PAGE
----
Thesis (M.A.) - Simon Fraser University, 2005. / Theses (Faculty of Arts and Social Sciences) / Simon Fraser University.
24 October 2011
This dissertation analyzes hospital efficiency using various econometric techniques. The first essay provides additional and recent evidence to the presence of contract management behavior in the U.S. hospital industry. Unlike previous studies, which focus on either an input-demand equation or the cost function of the firm, this paper estimates the two jointly using a system of nonlinear equations. Moreover, it addresses the longitudinal problem of institutions adopting contract management in different years, by creating a matched control group of non-adopters with the same longitudinal distribution as the group under study. The estimation procedure then finds that labor, and not capital, is the preferred input in U.S. hospitals regardless of managerial contract status. With institutions that adopt contract management benefiting from lower labor inefficiencies than the simulated non-contract adopters. These results suggest that while there is a propensity for expense preference behavior towards the labor input, contract managed firms are able to introduce efficiencies over conventional, owner controlled, firms. Using data for the years 1998 through 2007, the second essay investigates the production technology and cost efficiency faced by Florida hospitals. A stochastic frontier multiproduct cost function is estimated in order to test for economies of scale, economies of scope, and relative cost efficiencies. The results suggest that small-sized hospitals experience economies of scale, while large and medium sized institutions do not. The empirical findings show that Florida hospitals enjoy significant scope economies, regardless of size. Lastly, the evidence suggests that there is a link between hospital size and relative cost efficiency. The results of the study imply that state policy makers should be focused on increasing hospital scale for smaller institutions while facilitating the expansion of multiproduct production for larger hospitals. The third and final essay employs a two staged approach in analyzing the efficiency of hospitals in the state of Florida. In the first stage, the Banker, Charnes, and Cooper model of Data Envelopment Analysis is employed in order to derive overall technical efficiency scores for each non-specialty hospital in the state. Additionally, input slacks are calculated and reported in order to identify the factors of production that each hospital may be over utilizing. In the second stage, we employ a Tobit regression model in order to analyze the effects a number of structural, managerial, and environmental factors may have on a hospital's efficiency. The results indicated that most non-specialty hospitals in the state are operating away from the efficient production frontier. The results also indicate that the structural make up, managerial choices, and level of competition Florida hospitals face have an impact on their overall technical efficiency.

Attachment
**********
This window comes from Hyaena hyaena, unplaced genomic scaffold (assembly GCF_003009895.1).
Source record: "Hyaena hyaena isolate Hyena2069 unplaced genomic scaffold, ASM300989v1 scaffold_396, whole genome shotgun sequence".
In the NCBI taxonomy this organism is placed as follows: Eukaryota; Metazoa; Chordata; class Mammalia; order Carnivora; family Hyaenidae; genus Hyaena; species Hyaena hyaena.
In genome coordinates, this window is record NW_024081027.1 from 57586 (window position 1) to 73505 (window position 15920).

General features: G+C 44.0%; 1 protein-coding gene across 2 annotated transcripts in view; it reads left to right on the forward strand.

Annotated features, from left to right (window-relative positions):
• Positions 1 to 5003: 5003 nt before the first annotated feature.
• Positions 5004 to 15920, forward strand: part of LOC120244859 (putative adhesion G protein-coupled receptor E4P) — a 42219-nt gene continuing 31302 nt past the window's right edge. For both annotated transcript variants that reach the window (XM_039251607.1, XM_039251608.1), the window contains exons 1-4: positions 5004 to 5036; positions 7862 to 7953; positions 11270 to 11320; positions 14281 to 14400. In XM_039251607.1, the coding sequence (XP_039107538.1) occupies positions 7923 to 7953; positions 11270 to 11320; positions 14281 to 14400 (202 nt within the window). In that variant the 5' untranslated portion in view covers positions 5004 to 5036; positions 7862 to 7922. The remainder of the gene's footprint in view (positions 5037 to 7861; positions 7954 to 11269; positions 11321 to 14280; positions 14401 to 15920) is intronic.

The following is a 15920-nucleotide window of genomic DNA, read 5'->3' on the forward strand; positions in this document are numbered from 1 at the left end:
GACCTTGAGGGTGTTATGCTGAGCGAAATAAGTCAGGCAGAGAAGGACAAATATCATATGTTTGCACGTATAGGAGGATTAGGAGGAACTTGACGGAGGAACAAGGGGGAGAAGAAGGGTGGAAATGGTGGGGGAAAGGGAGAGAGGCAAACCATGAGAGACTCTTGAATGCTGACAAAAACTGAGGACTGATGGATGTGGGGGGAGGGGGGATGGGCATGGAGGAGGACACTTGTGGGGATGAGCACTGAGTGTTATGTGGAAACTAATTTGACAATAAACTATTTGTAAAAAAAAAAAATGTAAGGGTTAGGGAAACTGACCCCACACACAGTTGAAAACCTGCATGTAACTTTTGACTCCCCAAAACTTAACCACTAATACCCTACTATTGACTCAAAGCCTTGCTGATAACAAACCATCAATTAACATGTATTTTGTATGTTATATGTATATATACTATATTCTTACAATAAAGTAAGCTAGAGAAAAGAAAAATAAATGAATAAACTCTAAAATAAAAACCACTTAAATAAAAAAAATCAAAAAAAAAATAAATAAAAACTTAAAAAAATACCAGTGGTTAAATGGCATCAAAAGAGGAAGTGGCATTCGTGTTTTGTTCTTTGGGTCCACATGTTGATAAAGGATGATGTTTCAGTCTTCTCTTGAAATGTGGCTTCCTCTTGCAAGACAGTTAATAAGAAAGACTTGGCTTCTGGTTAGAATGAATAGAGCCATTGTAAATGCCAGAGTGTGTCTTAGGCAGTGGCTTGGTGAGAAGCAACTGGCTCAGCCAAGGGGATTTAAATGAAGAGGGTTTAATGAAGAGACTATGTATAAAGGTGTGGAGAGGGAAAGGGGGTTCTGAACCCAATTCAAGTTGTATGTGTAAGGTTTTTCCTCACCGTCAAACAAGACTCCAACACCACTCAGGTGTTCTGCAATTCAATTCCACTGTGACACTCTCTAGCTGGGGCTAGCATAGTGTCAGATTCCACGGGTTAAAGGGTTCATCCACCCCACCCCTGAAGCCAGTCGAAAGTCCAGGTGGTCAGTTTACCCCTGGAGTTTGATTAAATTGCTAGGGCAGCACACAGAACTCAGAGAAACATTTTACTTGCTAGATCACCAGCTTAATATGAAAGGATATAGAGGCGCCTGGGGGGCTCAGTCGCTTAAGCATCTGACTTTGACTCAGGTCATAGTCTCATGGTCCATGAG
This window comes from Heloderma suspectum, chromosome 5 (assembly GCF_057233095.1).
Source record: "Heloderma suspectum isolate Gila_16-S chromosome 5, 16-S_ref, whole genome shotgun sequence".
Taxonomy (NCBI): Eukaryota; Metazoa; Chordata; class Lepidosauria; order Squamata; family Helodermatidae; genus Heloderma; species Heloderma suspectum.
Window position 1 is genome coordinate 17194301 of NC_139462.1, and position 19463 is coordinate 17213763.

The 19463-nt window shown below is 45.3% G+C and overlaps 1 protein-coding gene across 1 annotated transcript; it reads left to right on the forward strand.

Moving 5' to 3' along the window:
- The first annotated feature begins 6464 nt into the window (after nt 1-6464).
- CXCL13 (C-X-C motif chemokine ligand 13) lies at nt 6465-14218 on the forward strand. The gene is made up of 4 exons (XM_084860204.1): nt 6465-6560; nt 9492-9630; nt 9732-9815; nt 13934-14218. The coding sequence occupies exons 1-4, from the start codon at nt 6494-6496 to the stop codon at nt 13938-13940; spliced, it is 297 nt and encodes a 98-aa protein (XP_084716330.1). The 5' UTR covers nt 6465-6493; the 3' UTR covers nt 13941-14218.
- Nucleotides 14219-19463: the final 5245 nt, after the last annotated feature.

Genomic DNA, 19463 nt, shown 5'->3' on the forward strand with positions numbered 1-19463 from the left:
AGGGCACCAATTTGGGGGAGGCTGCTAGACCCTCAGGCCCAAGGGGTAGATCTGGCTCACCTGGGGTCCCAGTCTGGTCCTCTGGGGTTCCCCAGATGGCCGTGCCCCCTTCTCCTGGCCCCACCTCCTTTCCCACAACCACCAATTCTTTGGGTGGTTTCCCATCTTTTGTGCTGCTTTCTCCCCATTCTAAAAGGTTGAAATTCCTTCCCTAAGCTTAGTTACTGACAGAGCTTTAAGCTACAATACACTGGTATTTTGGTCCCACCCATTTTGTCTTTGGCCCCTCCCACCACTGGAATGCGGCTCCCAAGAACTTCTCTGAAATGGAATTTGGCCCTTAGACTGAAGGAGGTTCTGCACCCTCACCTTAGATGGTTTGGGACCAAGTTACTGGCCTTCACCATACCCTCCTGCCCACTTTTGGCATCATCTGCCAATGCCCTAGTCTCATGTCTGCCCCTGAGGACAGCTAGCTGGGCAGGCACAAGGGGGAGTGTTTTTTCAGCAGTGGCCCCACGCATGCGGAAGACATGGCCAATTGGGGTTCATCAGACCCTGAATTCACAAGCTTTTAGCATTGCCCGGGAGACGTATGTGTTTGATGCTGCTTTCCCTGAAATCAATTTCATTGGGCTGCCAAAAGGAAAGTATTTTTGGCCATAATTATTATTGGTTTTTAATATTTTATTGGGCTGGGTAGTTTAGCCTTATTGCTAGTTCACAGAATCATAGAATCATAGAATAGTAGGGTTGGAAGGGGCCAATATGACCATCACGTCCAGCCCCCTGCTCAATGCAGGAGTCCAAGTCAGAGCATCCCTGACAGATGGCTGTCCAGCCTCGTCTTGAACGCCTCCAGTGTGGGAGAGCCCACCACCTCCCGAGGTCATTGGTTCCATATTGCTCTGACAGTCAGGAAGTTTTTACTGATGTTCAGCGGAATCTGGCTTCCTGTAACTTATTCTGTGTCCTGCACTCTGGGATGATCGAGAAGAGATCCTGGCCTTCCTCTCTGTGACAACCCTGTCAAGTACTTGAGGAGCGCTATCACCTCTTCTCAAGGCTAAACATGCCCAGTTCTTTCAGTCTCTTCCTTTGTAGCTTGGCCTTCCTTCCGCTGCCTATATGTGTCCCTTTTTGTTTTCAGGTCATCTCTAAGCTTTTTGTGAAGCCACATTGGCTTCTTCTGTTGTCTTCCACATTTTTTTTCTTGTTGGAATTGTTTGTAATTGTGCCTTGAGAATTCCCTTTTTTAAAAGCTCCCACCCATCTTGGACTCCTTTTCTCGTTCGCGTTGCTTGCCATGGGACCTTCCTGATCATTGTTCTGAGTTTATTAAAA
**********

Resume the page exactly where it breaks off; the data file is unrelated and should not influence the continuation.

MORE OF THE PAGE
Ikenwilo, Divine Chinedu
Consultants are part of a team of medical and non-medical professionals that contribute towards the production and delivery of health care services in hospitals in the UK National Health Service. With increasing demand for medical care and the rising cost of care, it becomes more important to employ (human) resources more efficiently to improve productivity. To do this, it also becomes important to understand the factors that drive doctors' behaviour and which can be used as policy instruments to motivate them to work better. Consultants' job satisfaction is central to these factors and is defined as an index of the individual's evaluation of the experienced job against outside opportunities, contingent on information available at a specific point in time. It is correlated with labour market factors such as participation, morale, performance, intentions to quit and mobility, and can therefore be related to some underlying measure of utility from both pecuniary and nonpecuniary rewards from labour. Against the background of specific institutional arrangements such as central wage setting and policy changes such as a new contract and European Working Time Directive (EWTD) which limits consultants' hours of work, this thesis uses survey data on consultants in NHS Scotland to analyse their job satisfaction and labour supply in order to understand the relative pecuniary and non-pecuniary factors that motivate them. The thesis is written around three empirical chapters, with each chapter devoted to a specific labour market problem. The first empirical chapter analyses the labour supply of consultants using cross section data while the second models the determinants of job satisfaction (overall and for different job aspects) before and after the new consultant contract. The third empirical chapter analyses the determinants of two components of supply; clinical hours and extra hours, following the new consultant contract. Results show that consultants' labour supply is inelastic to changes in NHS pay and to overall job satisfaction. It also shows that the new consultant contract led to an increase in job satisfaction (overall and for all job aspects analyses), and to a reallocation of hours in favour of clinical hours. There was also a reduction in total and extra weekly hours of work largely due to the new contract defining doctors' commitments more clearly and the implications of the European Working Time Directive. The results have implications for the way in which consultants' labour markets are analyses and provide empirical evidence about the effects of pecuniary and non-pecuniary factors on consultants' job satisfaction and labour supply. For policy, the results of this thesis highlight the early effects of the new contract which are related to an increase in job satisfaction as well as a reallocation of hours among consultants in NHS Scotland.